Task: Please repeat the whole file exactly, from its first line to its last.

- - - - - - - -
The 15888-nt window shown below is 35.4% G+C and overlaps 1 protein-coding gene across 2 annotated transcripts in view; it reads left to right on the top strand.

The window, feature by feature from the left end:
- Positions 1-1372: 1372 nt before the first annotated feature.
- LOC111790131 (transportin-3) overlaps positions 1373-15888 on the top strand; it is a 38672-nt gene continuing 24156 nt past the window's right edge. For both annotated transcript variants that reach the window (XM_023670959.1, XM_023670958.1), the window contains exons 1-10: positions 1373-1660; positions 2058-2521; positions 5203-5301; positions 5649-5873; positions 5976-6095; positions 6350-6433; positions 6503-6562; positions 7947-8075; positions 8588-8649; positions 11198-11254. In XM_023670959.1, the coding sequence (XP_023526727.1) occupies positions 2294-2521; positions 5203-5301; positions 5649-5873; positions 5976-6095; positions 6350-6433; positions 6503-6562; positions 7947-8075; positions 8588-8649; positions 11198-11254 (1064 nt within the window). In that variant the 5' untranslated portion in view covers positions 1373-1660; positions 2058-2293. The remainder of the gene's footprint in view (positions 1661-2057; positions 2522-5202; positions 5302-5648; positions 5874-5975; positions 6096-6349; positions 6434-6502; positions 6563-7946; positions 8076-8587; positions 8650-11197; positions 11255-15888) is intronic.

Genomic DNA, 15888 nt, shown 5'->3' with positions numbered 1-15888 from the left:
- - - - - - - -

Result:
The 15888-nt window shown below is 35.4% G+C and overlaps 1 protein-coding gene across 2 annotated transcripts in view; it reads left to right on the top strand.

The window, feature by feature from the left end:
- Positions 1-1372: 1372 nt before the first annotated feature.
- LOC111790131 (transportin-3) overlaps positions 1373-15888 on the top strand; it is a 38672-nt gene continuing 24156 nt past the window's right edge. For both annotated transcript variants that reach the window (XM_023670959.1, XM_023670958.1), the window contains exons 1-10: positions 1373-1660; positions 2058-2521; positions 5203-5301; positions 5649-5873; positions 5976-6095; positions 6350-6433; positions 6503-6562; positions 7947-8075; positions 8588-8649; positions 11198-11254. In XM_023670959.1, the coding sequence (XP_023526727.1) occupies positions 2294-2521; positions 5203-5301; positions 5649-5873; positions 5976-6095; positions 6350-6433; positions 6503-6562; positions 7947-8075; positions 8588-8649; positions 11198-11254 (1064 nt within the window). In that variant the 5' untranslated portion in view covers positions 1373-1660; positions 2058-2293. The remainder of the gene's footprint in view (positions 1661-2057; positions 2522-5202; positions 5302-5648; positions 5874-5975; positions 6096-6349; positions 6434-6502; positions 6563-7946; positions 8076-8587; positions 8650-11197; positions 11255-15888) is intronic.

Genomic DNA, 15888 nt, shown 5'->3' with positions numbered 1-15888 from the left: